PROSCRIPTIVE: denunciation, prohibition, or exclusion

proscriptive 2It’s easy to confuse the words prescriptive and proscriptive. The odd thing is that they are just the opposite of each other.
If there is a way of overcoming something, such as a writer’s block, or an inability to get the answer to a difficult question, someone may suggest a way that will help you achieve that solution. That is, they may prescribe something, such as a doctor may prescribe a medication to overcome an illness.
But to proscribe something, or make it proscriptive means to deny it, or prohibit it. If, for instance, the solution to overcoming an illness is by ingesting a medication that is not approved by the FDA, the medication has been proscribed. In recent weeks we have heard the President say that, while the use of torture may produce an answer not otherwise attainable, the use of torture is proscribed. (i.e., it is forbidden)
The word proscribed comes to us from an origin in Latin, prōscrībere… to publish in writing, confiscate, or outlaw. As you can see from the root word, scribe, meaning to write, the addition of the prefix “pro” makes it into a word which means to “write against.” It’s not difficult, therefore, to see the current American English meaning as being a direct translation from its Latin origin.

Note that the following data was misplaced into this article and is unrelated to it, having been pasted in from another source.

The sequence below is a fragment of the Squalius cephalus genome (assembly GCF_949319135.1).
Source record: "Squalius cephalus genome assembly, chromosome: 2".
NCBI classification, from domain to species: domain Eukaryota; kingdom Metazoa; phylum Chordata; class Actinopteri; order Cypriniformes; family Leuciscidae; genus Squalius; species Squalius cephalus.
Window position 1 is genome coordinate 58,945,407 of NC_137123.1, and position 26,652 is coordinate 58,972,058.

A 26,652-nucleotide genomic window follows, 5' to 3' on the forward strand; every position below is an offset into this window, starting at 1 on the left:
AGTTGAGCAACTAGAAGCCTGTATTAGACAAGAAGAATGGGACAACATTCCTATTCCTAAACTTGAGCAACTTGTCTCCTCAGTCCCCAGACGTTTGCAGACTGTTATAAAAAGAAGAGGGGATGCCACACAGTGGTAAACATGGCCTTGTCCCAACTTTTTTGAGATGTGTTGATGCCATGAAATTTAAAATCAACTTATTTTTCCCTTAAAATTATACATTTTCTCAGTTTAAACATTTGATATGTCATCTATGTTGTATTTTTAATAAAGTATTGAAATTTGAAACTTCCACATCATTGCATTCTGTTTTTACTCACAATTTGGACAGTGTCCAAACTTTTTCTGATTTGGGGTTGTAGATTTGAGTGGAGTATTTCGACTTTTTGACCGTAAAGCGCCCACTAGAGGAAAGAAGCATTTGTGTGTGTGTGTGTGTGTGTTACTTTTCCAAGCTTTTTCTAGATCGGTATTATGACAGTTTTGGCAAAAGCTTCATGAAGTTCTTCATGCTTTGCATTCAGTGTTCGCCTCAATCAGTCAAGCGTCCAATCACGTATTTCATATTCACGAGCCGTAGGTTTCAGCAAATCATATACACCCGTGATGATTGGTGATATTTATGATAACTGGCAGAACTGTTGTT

To be proscriptive is to act to make something forbidden. Parents proscribe activities by their children on a regular basis. The method of doing so determines whether the proscription will be well received and abided by, however. A direct “You cannot go to the drive-in movie with him ” stands a good chance of being ignored, in that teenagers relish the opportunity to strike out on their own in such a situation. But a more gentle “We really don’t feel comfortable with you and John going to the drive-in tonite until we have a chance to talk about this further” may receive a more positive response, as it appeals to the teen making a choice which may have a better future than the risk of going anyway.
For the most part, however, proscriptions have more to do with societal norms rather than personal or individual rules of behavior.

Social norms are rules or customs that regulate the behavior of individuals in a society. Governments do not officially enforce norms, though they may encourage or discourage them, and some norms are eventually made into laws. Norms generally constrain behavior and are often seen as performing certain functions in a culture or community. For example, talking loudly on your mobile phone in public is discouraged because being quiet in public areas allows others to enjoy themselves and continue in peace.” (ehow.com)

It is hard for some people to accept such norms. In rebellion against “the norm of society” someone may choose to violate the norm intentionally. As said above, that doesn’t necessarily call for legal action. But the individual may find that enacting a proscribed behavior isolates them and helps to develop a reputation which is negative and unpopular.
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Read more : http://www.ehow.com/info_8475455_prescriptive-norms-vs-proscriptive-norms.html

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